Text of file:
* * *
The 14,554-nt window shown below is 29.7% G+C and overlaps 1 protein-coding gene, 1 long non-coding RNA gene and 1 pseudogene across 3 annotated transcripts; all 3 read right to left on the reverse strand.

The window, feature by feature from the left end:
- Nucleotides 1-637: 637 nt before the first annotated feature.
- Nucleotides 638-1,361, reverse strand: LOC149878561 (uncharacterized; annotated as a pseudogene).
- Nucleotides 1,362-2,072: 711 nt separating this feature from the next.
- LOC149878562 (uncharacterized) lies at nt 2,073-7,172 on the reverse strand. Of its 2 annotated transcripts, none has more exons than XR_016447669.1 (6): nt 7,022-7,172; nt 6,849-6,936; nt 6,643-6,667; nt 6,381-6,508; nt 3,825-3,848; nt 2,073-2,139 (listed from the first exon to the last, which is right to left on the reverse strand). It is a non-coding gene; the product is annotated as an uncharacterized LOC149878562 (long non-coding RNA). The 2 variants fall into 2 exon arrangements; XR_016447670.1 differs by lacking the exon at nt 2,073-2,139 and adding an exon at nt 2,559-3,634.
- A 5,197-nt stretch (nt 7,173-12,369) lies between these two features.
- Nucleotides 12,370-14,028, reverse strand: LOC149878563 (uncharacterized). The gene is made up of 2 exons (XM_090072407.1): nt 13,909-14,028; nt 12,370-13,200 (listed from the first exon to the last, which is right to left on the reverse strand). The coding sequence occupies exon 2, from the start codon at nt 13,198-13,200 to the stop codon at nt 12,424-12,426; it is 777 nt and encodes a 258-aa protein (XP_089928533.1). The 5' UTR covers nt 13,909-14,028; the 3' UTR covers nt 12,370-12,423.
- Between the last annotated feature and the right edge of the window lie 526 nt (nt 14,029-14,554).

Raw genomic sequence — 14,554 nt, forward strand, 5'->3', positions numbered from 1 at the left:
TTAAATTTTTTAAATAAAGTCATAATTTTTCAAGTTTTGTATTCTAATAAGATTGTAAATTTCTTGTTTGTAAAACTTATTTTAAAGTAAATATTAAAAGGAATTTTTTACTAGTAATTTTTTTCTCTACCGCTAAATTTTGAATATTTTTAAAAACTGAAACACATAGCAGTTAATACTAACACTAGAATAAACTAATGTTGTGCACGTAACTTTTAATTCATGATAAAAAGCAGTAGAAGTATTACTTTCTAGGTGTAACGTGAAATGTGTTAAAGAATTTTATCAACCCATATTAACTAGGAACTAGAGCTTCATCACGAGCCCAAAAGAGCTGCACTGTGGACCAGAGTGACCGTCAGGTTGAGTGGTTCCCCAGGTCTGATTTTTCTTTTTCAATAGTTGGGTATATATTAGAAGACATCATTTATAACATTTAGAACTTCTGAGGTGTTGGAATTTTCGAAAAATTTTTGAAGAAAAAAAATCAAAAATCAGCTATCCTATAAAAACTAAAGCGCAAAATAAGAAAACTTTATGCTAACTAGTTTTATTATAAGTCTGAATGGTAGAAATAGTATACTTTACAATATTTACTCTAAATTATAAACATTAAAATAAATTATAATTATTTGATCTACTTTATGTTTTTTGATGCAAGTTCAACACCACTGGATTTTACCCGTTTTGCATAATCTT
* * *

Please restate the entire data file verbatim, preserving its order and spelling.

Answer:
The 14,554-nt window shown below is 29.7% G+C and overlaps 1 protein-coding gene, 1 long non-coding RNA gene and 1 pseudogene across 3 annotated transcripts; all 3 read right to left on the reverse strand.

The window, feature by feature from the left end:
- Nucleotides 1-637: 637 nt before the first annotated feature.
- Nucleotides 638-1,361, reverse strand: LOC149878561 (uncharacterized; annotated as a pseudogene).
- Nucleotides 1,362-2,072: 711 nt separating this feature from the next.
- LOC149878562 (uncharacterized) lies at nt 2,073-7,172 on the reverse strand. Of its 2 annotated transcripts, none has more exons than XR_016447669.1 (6): nt 7,022-7,172; nt 6,849-6,936; nt 6,643-6,667; nt 6,381-6,508; nt 3,825-3,848; nt 2,073-2,139 (listed from the first exon to the last, which is right to left on the reverse strand). It is a non-coding gene; the product is annotated as an uncharacterized LOC149878562 (long non-coding RNA). The 2 variants fall into 2 exon arrangements; XR_016447670.1 differs by lacking the exon at nt 2,073-2,139 and adding an exon at nt 2,559-3,634.
- A 5,197-nt stretch (nt 7,173-12,369) lies between these two features.
- Nucleotides 12,370-14,028, reverse strand: LOC149878563 (uncharacterized). The gene is made up of 2 exons (XM_090072407.1): nt 13,909-14,028; nt 12,370-13,200 (listed from the first exon to the last, which is right to left on the reverse strand). The coding sequence occupies exon 2, from the start codon at nt 13,198-13,200 to the stop codon at nt 12,424-12,426; it is 777 nt and encodes a 258-aa protein (XP_089928533.1). The 5' UTR covers nt 13,909-14,028; the 3' UTR covers nt 12,370-12,423.
- Between the last annotated feature and the right edge of the window lie 526 nt (nt 14,029-14,554).

Raw genomic sequence — 14,554 nt, forward strand, 5'->3', positions numbered from 1 at the left:
TTAAATTTTTTAAATAAAGTCATAATTTTTCAAGTTTTGTATTCTAATAAGATTGTAAATTTCTTGTTTGTAAAACTTATTTTAAAGTAAATATTAAAAGGAATTTTTTACTAGTAATTTTTTTCTCTACCGCTAAATTTTGAATATTTTTAAAAACTGAAACACATAGCAGTTAATACTAACACTAGAATAAACTAATGTTGTGCACGTAACTTTTAATTCATGATAAAAAGCAGTAGAAGTATTACTTTCTAGGTGTAACGTGAAATGTGTTAAAGAATTTTATCAACCCATATTAACTAGGAACTAGAGCTTCATCACGAGCCCAAAAGAGCTGCACTGTGGACCAGAGTGACCGTCAGGTTGAGTGGTTCCCCAGGTCTGATTTTTCTTTTTCAATAGTTGGGTATATATTAGAAGACATCATTTATAACATTTAGAACTTCTGAGGTGTTGGAATTTTCGAAAAATTTTTGAAGAAAAAAAATCAAAAATCAGCTATCCTATAAAAACTAAAGCGCAAAATAAGAAAACTTTATGCTAACTAGTTTTATTATAAGTCTGAATGGTAGAAATAGTATACTTTACAATATTTACTCTAAATTATAAACATTAAAATAAATTATAATTATTTGATCTACTTTATGTTTTTTGATGCAAGTTCAACACCACTGGATTTTACCCGTTTTGCATAATCTT